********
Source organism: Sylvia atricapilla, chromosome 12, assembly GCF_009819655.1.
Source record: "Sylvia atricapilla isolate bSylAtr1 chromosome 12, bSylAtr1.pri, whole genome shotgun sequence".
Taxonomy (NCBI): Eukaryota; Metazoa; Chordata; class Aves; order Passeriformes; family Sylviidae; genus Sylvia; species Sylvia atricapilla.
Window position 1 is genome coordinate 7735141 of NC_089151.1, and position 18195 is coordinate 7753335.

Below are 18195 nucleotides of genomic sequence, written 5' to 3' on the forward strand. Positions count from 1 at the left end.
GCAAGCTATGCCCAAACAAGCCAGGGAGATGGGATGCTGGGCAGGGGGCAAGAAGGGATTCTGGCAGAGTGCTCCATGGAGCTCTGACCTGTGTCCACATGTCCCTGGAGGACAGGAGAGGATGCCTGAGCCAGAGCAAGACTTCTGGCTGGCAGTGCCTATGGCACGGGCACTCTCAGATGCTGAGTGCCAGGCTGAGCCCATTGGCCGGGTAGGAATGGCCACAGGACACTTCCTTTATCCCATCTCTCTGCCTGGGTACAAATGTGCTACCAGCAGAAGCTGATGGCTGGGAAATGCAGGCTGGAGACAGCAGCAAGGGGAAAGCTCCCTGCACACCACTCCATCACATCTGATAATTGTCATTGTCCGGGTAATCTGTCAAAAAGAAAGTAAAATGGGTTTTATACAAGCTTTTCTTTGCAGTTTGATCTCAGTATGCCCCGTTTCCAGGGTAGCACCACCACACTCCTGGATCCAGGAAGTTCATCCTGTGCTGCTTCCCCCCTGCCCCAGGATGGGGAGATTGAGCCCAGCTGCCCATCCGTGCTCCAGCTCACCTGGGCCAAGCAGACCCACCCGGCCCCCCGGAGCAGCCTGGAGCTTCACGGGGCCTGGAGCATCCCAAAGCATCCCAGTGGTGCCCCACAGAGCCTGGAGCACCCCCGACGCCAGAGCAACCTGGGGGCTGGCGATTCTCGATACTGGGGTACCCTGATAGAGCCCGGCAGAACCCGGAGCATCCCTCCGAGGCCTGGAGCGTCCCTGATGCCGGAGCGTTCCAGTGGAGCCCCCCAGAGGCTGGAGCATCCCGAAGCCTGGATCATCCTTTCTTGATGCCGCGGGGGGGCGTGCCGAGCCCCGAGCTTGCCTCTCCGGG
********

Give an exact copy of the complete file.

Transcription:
Source organism: Sylvia atricapilla, chromosome 12, assembly GCF_009819655.1.
Source record: "Sylvia atricapilla isolate bSylAtr1 chromosome 12, bSylAtr1.pri, whole genome shotgun sequence".
Taxonomy (NCBI): Eukaryota; Metazoa; Chordata; class Aves; order Passeriformes; family Sylviidae; genus Sylvia; species Sylvia atricapilla.
Window position 1 is genome coordinate 7735141 of NC_089151.1, and position 18195 is coordinate 7753335.

Below are 18195 nucleotides of genomic sequence, written 5' to 3' on the forward strand. Positions count from 1 at the left end.
GCAAGCTATGCCCAAACAAGCCAGGGAGATGGGATGCTGGGCAGGGGGCAAGAAGGGATTCTGGCAGAGTGCTCCATGGAGCTCTGACCTGTGTCCACATGTCCCTGGAGGACAGGAGAGGATGCCTGAGCCAGAGCAAGACTTCTGGCTGGCAGTGCCTATGGCACGGGCACTCTCAGATGCTGAGTGCCAGGCTGAGCCCATTGGCCGGGTAGGAATGGCCACAGGACACTTCCTTTATCCCATCTCTCTGCCTGGGTACAAATGTGCTACCAGCAGAAGCTGATGGCTGGGAAATGCAGGCTGGAGACAGCAGCAAGGGGAAAGCTCCCTGCACACCACTCCATCACATCTGATAATTGTCATTGTCCGGGTAATCTGTCAAAAAGAAAGTAAAATGGGTTTTATACAAGCTTTTCTTTGCAGTTTGATCTCAGTATGCCCCGTTTCCAGGGTAGCACCACCACACTCCTGGATCCAGGAAGTTCATCCTGTGCTGCTTCCCCCCTGCCCCAGGATGGGGAGATTGAGCCCAGCTGCCCATCCGTGCTCCAGCTCACCTGGGCCAAGCAGACCCACCCGGCCCCCCGGAGCAGCCTGGAGCTTCACGGGGCCTGGAGCATCCCAAAGCATCCCAGTGGTGCCCCACAGAGCCTGGAGCACCCCCGACGCCAGAGCAACCTGGGGGCTGGCGATTCTCGATACTGGGGTACCCTGATAGAGCCCGGCAGAACCCGGAGCATCCCTCCGAGGCCTGGAGCGTCCCTGATGCCGGAGCGTTCCAGTGGAGCCCCCCAGAGGCTGGAGCATCCCGAAGCCTGGATCATCCTTTCTTGATGCCGCGGGGGGGCGTGCCGAGCCCCGAGCTTGCCTCTCCGGG